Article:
At one point, I saw a blue jay fly across my field of vision as if in slow motion, each beat of its wings visible, in an irregular rhythm The sound of many bird calls, the coolness of the morning air... When I finished I just stood quietly, noticing the relaxation, the very different state Qi-gong sponsors, especially when done outside.
I found myself thinking of Thoreau and of his interest in Indian philosophy; I thought to myself "you don't have to become an expert in these things, just make use of the tools you already have and enjoy the depth of the moment" .
Just then a hummingbird flew from the branches of the willow right over my head. Then another flew over, and then another. In all, I counted sixteen hummingbirds fly toward me and straight over me. I had always thought that hummingbirds traveled alone or with one or two other birds, I have never seen so many at one time.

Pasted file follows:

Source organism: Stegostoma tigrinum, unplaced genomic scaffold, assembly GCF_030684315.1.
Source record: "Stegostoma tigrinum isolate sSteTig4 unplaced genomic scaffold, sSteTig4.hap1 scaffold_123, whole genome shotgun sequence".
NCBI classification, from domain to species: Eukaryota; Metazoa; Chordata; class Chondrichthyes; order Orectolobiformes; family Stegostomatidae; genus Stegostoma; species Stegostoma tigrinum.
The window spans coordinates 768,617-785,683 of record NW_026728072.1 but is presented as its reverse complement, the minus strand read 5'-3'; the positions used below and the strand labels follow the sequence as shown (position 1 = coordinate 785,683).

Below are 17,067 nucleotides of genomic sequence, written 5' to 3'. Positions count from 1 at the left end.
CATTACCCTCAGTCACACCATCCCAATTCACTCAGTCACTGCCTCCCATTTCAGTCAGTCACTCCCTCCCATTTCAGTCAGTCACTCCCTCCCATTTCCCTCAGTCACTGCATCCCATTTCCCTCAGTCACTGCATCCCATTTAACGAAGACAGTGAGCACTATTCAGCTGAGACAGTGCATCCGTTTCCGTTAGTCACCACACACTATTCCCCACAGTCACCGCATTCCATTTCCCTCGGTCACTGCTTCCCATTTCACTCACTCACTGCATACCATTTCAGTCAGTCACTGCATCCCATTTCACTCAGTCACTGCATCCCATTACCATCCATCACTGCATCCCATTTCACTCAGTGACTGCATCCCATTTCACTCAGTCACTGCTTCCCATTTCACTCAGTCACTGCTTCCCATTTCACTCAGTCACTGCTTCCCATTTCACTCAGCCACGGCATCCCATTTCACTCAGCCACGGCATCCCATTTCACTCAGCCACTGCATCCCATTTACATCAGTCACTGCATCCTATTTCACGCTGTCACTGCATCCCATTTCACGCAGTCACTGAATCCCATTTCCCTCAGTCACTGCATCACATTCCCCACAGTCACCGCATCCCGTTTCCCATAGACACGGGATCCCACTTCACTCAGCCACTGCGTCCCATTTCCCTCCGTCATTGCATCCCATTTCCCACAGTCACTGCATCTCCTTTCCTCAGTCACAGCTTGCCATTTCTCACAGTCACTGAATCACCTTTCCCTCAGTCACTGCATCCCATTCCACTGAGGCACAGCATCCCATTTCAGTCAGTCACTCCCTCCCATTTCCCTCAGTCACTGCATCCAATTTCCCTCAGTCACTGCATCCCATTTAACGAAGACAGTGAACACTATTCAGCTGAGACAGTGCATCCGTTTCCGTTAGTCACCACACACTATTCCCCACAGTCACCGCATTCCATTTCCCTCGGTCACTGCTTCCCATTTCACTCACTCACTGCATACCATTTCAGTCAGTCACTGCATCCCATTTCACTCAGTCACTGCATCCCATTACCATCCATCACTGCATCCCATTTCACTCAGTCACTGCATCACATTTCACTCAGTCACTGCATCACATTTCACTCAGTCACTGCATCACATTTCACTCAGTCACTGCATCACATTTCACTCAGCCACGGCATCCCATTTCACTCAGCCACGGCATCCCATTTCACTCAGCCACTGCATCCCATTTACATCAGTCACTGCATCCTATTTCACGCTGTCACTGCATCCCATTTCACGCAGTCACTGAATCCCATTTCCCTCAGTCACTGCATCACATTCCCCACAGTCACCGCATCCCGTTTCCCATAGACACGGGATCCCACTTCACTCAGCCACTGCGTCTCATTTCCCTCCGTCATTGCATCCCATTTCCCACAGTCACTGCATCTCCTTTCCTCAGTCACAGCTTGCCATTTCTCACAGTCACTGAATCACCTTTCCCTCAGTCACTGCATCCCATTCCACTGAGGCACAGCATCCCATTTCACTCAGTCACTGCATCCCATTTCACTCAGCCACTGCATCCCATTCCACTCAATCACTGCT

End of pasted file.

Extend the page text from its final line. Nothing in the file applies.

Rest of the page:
I felt a great sense of joy in that moment --something wild and unexpected --what a friend calls "wild blessings". I want to link this to the question of allowing stillness and what evolves when we can be still -- no expectation, rather, openness to surprise, and to moments of authentic spontaneous wonder.
I am troubled by recognizing a pull between distraction and overdone discipline in myself, those periods when I lose a sense of my own center of gravity-- the antidote seems to be a middle path, something balanced, where you connect to the stillness of what Mike Eigen called, beautifully, "the uncarved Tao".
Little moment of blessing from the hummingbirds, showing the signs of the uncarved Tao